As with all new innovations and collaborations, the decision for states to join the MLDE involved not only a complex assessment of incentives and costs but also a great deal of trust. States had to make decisions about joining without knowing whether the project would ultimately be successful. They did not know who would be partnering with them or what, if anything, their counterparts would contribute to the collaboration. Many, if not all, must have wondered, Would there be a problem with free riders? Joining the MLDE exchange also involved the identification and commitment of staff resources. Data agencies had to think about security considerations – issues such as client privacy and potential use of data – and carefully weigh the risks and benefits of exchanging data. State stakeholders interviewed by EERC identified several key questions they had from the beginning: Will enough states and state agencies participate to make the MLDE information useful? Will those future partners provide enough data, and will the quality of that data be high enough, to make joining the MLDE worthwhile? Will all exchange partners use the provided data in a responsible and secure manner? Will they commit state resources to future updates and maintenance to keep the system going?
As the exchange began work, there were general feelings that a system developed by and for the states provided more comfort and guarantees than a federally developed and operated system. The MLDE was rolled out in two phases, each of which required different considerations on the part of the actors.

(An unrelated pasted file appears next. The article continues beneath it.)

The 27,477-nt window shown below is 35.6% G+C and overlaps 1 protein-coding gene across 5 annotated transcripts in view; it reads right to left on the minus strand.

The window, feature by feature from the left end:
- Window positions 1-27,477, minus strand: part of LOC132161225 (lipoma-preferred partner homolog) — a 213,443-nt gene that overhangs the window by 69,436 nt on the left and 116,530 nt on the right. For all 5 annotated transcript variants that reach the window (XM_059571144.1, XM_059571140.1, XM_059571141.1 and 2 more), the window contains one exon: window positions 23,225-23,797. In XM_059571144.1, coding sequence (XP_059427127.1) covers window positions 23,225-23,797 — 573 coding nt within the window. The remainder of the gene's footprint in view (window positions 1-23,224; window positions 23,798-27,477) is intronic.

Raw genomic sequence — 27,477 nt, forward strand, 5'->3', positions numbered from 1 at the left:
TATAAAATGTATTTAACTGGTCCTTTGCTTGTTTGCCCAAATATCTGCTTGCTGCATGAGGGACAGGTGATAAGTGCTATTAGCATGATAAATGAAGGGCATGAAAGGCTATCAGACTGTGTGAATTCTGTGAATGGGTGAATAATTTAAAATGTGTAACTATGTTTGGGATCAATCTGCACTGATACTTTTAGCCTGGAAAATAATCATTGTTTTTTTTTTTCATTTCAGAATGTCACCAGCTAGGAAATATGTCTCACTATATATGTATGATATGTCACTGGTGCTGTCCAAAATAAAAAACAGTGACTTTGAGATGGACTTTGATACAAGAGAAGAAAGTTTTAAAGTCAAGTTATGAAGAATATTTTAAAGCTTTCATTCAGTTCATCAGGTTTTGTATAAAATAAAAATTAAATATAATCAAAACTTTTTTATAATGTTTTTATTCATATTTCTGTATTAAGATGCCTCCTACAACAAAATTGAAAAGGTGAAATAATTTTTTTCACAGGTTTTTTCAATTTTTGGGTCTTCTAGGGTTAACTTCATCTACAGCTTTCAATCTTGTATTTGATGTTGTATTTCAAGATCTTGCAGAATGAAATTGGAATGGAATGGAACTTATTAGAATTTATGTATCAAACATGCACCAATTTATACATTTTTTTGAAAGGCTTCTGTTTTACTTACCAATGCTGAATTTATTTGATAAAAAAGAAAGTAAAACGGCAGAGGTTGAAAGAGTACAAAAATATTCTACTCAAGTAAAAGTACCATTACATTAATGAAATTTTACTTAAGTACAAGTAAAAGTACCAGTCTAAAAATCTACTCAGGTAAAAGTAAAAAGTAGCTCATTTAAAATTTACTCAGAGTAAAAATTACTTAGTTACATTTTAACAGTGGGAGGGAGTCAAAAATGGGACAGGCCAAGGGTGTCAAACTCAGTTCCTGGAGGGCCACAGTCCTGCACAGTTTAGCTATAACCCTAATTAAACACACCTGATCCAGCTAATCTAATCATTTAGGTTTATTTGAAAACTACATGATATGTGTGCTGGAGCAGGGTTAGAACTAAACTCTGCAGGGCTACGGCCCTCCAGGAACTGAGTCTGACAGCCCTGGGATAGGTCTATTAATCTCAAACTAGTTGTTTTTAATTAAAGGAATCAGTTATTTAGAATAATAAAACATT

The MLDE began with a four-year pilot project (2010–2014) in four states: Washington, Oregon, Hawai‘i, and Idaho. These states can be described as the “first-movers” or “innovators,” as they fostered the diffusion of the new idea – in this case, the MLDE. By joining the MLDE at this early stage, they affirmed an interest in trying something new and a willingness to take a risk and engage in the work necessary to make the idea a reality. Joining the project at the start meant that these states had no guarantee of success or even of a broader launch, and no model for participation. Yet, they were all able to secure the buy-in of key stakeholders within their states’ education and workforce agencies to actively participate in the pilot phase of the project.
Through qualitative interviews with representatives from some of these states, EERC sought to understand what made these state innovators so amenable to working with the MLDE from its inception, a time when its benefits were neither fully known nor guaranteed.
Our key informants shared that their states joined the pilot because they saw value in the MLDE’s goals. They believed the MLDE would give them the data they needed to answer important questions posed by policymakers and agencies, help them evaluate state programs and practices, facilitate funding allocations, and improve consumer services. One representative described conceiving of the work of the MLDE pilot, and the practice of sharing data between states, as “valuable but difficult,” – that getting to the end point of sharing data would not be an easy task. This respondent recalled noting that there would be political, legal, and structural challenges to overcome. Nevertheless, they perceived great potential and significant value in participating. First-mover states also spoke about the inherent value of experiencing the learning process in a pilot like the MLDE.